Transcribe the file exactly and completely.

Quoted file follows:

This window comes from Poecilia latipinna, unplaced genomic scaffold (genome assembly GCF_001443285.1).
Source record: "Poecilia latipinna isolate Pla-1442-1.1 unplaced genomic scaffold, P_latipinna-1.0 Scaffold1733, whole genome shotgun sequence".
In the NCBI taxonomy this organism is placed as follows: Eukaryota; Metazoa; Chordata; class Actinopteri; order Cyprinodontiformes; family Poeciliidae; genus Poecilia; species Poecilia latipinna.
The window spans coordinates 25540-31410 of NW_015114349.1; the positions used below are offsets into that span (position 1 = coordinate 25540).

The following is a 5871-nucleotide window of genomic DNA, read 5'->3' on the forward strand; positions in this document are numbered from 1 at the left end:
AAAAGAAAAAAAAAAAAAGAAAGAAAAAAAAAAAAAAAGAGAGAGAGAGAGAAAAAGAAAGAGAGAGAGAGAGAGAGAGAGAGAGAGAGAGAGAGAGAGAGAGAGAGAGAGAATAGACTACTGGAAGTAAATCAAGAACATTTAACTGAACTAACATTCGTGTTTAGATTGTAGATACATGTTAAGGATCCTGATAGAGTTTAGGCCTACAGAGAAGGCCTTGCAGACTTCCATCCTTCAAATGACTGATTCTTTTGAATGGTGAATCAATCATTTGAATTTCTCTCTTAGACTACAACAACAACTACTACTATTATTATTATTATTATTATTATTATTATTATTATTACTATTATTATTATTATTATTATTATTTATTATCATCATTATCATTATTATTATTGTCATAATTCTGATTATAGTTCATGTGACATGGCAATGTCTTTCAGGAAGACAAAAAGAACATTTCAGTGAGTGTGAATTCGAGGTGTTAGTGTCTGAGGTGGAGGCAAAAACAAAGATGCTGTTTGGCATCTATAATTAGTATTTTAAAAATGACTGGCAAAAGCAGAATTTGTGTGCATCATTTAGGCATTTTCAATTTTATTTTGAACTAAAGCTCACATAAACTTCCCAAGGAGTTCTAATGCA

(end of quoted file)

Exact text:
This window comes from Poecilia latipinna, unplaced genomic scaffold (genome assembly GCF_001443285.1).
Source record: "Poecilia latipinna isolate Pla-1442-1.1 unplaced genomic scaffold, P_latipinna-1.0 Scaffold1733, whole genome shotgun sequence".
In the NCBI taxonomy this organism is placed as follows: Eukaryota; Metazoa; Chordata; class Actinopteri; order Cyprinodontiformes; family Poeciliidae; genus Poecilia; species Poecilia latipinna.
The window spans coordinates 25540-31410 of NW_015114349.1; the positions used below are offsets into that span (position 1 = coordinate 25540).

The following is a 5871-nucleotide window of genomic DNA, read 5'->3' on the forward strand; positions in this document are numbered from 1 at the left end:
AAAAGAAAAAAAAAAAAAGAAAGAAAAAAAAAAAAAAAGAGAGAGAGAGAGAAAAAGAAAGAGAGAGAGAGAGAGAGAGAGAGAGAGAGAGAGAGAGAGAGAGAGAGAGAGAATAGACTACTGGAAGTAAATCAAGAACATTTAACTGAACTAACATTCGTGTTTAGATTGTAGATACATGTTAAGGATCCTGATAGAGTTTAGGCCTACAGAGAAGGCCTTGCAGACTTCCATCCTTCAAATGACTGATTCTTTTGAATGGTGAATCAATCATTTGAATTTCTCTCTTAGACTACAACAACAACTACTACTATTATTATTATTATTATTATTATTATTATTATTATTACTATTATTATTATTATTATTATTATTTATTATCATCATTATCATTATTATTATTGTCATAATTCTGATTATAGTTCATGTGACATGGCAATGTCTTTCAGGAAGACAAAAAGAACATTTCAGTGAGTGTGAATTCGAGGTGTTAGTGTCTGAGGTGGAGGCAAAAACAAAGATGCTGTTTGGCATCTATAATTAGTATTTTAAAAATGACTGGCAAAAGCAGAATTTGTGTGCATCATTTAGGCATTTTCAATTTTATTTTGAACTAAAGCTCACATAAACTTCCCAAGGAGTTCTAATGCA